Faculty Profile

Claire Seiler

Assistant Professor of English (2010)

Contact Information

seilercl@dickinson.edu

East College Room 310
717.245.1921

Bio

Professor Seiler's current book project is "Midcentury Suspension," a new literary history of the transatlantic mid-20th century. Her work has appeared or is forthcoming in Twentieth-Century Literature, Modernism/modernity, and Contemporary Literature. Her courses include Modern Women Writing War, Poetry of the Mad Men Era, and The Generational.

Education

  • B.A., Middlebury College, 2002
  • M.Phil., Trinity College, Dublin, 2004
  • Ph.D., Stanford University, 2010

2015-2016 Academic Year

Fall 2015

WGST 101 Modern Women Writing War
Cross-listed with ENGL 101-01.This course reads American women’s poetry written about the US Civil War, World War II, and the post-9/11 “war on terror.” What poetic forms have poets adopted or developed to address national and global conflicts? How do poets figure the metaphorical “wars” of sex and gender that are often implicated in those conflicts? How has US women’s war poetry changed from the 1860s to the present—and why? Poets include Dickinson, Harper, Levertov, Mikhail, Nye, Rankine, Spahr, and Trethewey.

ENGL 101 Modern Women Writing War
Cross-listed with WGST 101-01.This course reads American women’s poetry written about the US Civil War, World War II, and the post-9/11 “war on terror.” What poetic forms have poets adopted or developed to address national and global conflicts? How do poets figure the metaphorical “wars” of sex and gender that are often implicated in those conflicts? How has US women’s war poetry changed from the 1860s to the present—and why? Poets include Dickinson, Harper, Levertov, Mikhail, Nye, Rankine, Spahr, and Trethewey.

ENGL 349 War, Race & Am Lit Since WWII
This course studies the inextricable literatures of race and war in the United States since 1945. We will attend equally to how literary forms and critical theories of race and the racial break bear on writing about World War II, the Korean War, the Vietnam War, and the post-9/11 “war on terror.” Writers will include Hersey, Inada, Komunyakaa, Morrison, Okada, Phillips, and Silko.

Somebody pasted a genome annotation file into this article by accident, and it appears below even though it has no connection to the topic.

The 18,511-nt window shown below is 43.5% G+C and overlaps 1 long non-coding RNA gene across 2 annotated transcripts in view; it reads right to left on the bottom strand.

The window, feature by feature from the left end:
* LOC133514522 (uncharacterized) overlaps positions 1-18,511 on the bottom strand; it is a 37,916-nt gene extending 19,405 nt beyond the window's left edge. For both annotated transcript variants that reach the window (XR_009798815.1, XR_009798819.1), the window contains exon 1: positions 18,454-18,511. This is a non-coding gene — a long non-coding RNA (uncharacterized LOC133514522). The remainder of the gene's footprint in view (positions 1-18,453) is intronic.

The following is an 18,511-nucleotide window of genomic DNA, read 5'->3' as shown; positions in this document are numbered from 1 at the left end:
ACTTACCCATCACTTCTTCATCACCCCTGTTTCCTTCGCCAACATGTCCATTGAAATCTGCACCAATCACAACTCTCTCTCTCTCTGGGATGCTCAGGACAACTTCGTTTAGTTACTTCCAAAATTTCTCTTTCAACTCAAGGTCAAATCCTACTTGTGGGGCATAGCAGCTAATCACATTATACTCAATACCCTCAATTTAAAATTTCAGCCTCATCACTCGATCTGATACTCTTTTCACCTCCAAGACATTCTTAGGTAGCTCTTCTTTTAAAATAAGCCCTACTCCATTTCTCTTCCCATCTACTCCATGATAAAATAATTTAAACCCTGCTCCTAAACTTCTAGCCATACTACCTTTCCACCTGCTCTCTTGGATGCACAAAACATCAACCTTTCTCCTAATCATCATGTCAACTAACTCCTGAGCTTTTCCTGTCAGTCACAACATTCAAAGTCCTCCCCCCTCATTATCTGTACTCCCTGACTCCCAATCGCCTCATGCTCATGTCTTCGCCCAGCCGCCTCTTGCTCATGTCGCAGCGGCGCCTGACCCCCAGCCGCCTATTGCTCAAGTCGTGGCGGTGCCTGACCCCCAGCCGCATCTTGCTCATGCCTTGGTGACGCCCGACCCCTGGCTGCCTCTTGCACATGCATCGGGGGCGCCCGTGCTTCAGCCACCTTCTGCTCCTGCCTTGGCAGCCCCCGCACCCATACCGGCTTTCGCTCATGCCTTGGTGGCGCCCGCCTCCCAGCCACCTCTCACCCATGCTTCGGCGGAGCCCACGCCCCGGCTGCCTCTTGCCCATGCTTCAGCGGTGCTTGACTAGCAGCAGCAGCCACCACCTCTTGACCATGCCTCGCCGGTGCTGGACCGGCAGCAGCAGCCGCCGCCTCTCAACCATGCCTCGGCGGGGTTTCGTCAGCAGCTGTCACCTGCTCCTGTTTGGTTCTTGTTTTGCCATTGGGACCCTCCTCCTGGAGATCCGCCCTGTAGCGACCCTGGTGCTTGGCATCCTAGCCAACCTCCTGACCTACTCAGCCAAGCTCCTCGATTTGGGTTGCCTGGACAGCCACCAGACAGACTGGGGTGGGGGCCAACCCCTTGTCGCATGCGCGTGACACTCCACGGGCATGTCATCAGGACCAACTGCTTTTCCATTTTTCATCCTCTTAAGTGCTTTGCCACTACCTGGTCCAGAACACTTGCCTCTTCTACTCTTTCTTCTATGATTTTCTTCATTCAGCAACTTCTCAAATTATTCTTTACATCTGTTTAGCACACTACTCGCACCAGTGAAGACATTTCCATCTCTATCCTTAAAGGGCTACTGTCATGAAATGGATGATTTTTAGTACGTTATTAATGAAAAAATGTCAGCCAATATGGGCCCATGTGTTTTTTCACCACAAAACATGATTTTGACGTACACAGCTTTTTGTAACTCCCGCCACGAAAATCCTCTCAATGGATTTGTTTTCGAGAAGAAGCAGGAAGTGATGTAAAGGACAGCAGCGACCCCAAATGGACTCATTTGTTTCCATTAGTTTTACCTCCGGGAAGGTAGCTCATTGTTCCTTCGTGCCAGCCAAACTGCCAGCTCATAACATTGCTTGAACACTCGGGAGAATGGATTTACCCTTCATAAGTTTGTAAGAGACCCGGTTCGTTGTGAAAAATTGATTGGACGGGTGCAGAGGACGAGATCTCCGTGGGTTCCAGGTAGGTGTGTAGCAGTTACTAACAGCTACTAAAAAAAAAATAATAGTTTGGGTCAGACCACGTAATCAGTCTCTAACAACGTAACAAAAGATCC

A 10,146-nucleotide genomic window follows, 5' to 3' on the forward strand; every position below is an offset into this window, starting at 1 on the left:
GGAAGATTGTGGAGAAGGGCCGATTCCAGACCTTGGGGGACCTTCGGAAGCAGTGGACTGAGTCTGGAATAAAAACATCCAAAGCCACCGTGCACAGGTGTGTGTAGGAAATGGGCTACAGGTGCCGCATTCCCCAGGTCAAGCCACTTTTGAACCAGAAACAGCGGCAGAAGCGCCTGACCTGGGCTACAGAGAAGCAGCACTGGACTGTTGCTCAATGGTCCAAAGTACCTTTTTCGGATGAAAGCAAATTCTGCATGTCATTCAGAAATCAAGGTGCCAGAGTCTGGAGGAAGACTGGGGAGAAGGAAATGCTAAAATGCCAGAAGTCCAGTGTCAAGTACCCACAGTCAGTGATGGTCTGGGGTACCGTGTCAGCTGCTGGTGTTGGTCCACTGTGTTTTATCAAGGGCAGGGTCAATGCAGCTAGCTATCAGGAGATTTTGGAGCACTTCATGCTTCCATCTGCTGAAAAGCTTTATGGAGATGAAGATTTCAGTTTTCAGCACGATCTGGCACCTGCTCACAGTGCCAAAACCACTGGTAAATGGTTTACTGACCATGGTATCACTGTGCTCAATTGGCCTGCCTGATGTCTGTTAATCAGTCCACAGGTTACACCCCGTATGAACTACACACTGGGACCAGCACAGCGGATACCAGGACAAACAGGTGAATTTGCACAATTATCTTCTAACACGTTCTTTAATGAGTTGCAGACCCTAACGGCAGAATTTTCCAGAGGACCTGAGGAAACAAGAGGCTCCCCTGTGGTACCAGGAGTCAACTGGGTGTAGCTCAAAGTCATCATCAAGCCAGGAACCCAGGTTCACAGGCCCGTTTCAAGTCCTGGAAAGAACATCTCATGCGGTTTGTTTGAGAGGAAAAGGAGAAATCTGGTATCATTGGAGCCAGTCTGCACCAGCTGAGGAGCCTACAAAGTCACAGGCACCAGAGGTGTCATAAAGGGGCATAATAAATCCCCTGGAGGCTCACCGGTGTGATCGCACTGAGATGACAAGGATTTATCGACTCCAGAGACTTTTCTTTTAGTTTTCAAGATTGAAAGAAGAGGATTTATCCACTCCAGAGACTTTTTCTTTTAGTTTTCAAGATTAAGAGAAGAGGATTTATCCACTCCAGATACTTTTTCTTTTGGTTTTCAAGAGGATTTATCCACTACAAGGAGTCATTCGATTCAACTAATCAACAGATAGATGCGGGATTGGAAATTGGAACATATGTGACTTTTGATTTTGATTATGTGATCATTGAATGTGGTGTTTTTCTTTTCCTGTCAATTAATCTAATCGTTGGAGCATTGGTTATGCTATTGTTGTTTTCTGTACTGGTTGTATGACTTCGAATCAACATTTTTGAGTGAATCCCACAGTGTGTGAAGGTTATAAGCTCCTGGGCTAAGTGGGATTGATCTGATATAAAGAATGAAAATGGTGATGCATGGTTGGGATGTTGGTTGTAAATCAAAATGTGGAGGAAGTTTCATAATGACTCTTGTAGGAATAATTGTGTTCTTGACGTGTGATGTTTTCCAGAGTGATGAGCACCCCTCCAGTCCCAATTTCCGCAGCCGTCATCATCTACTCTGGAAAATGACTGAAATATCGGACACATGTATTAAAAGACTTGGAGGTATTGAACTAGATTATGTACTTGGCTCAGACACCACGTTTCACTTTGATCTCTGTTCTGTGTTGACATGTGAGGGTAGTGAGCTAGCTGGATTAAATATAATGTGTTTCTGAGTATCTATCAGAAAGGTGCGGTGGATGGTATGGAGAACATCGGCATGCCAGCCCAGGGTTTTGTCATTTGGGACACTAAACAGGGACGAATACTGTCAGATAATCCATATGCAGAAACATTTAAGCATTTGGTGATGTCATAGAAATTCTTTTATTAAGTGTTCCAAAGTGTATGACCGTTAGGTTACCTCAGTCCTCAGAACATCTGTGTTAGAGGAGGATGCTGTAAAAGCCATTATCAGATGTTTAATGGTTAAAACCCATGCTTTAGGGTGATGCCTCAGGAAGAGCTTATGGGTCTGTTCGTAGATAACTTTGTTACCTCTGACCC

Spring 2016

ENGL 220 Crit Approaches & Lit Methods
In literary studies, we explore the work texts do in the world. This course examines several texts of different kinds (e.g., novel, poetry, film, comic book, play, etc.) to investigate how literary forms create meanings. It also puts texts in conversation with several of the critical theories and methodologies that shape the discipline of literary study today (e.g., Marxist theory, new historicism, formalism, gender theory, postcolonial theory, ecocriticism, etc.). This course helps students frame interpretive questions and develop their own critical practice. This course is the prerequisite for 300-level work in English.

ENGL 349 Celtic Revival/Harlem Renaiss
This course studies two major art movements of the modernist period, both of which tie formal innovation to questions of national citizenship, racial equality, and political autonomy. How did these “minor” literatures challenge majority national or imperial cultures? What events and forms galvanized the social and aesthetic work of the Celtic Revival (Ireland) and the Harlem Renaissance (US)? Primary readings cover several genres (fiction, drama, poetry, and essays); primary authors include, among others: Langston Hughes, James Joyce, Nella Larsen, Alain Locke, J.M. Synge, Jean Toomer, and W.B. Yeats.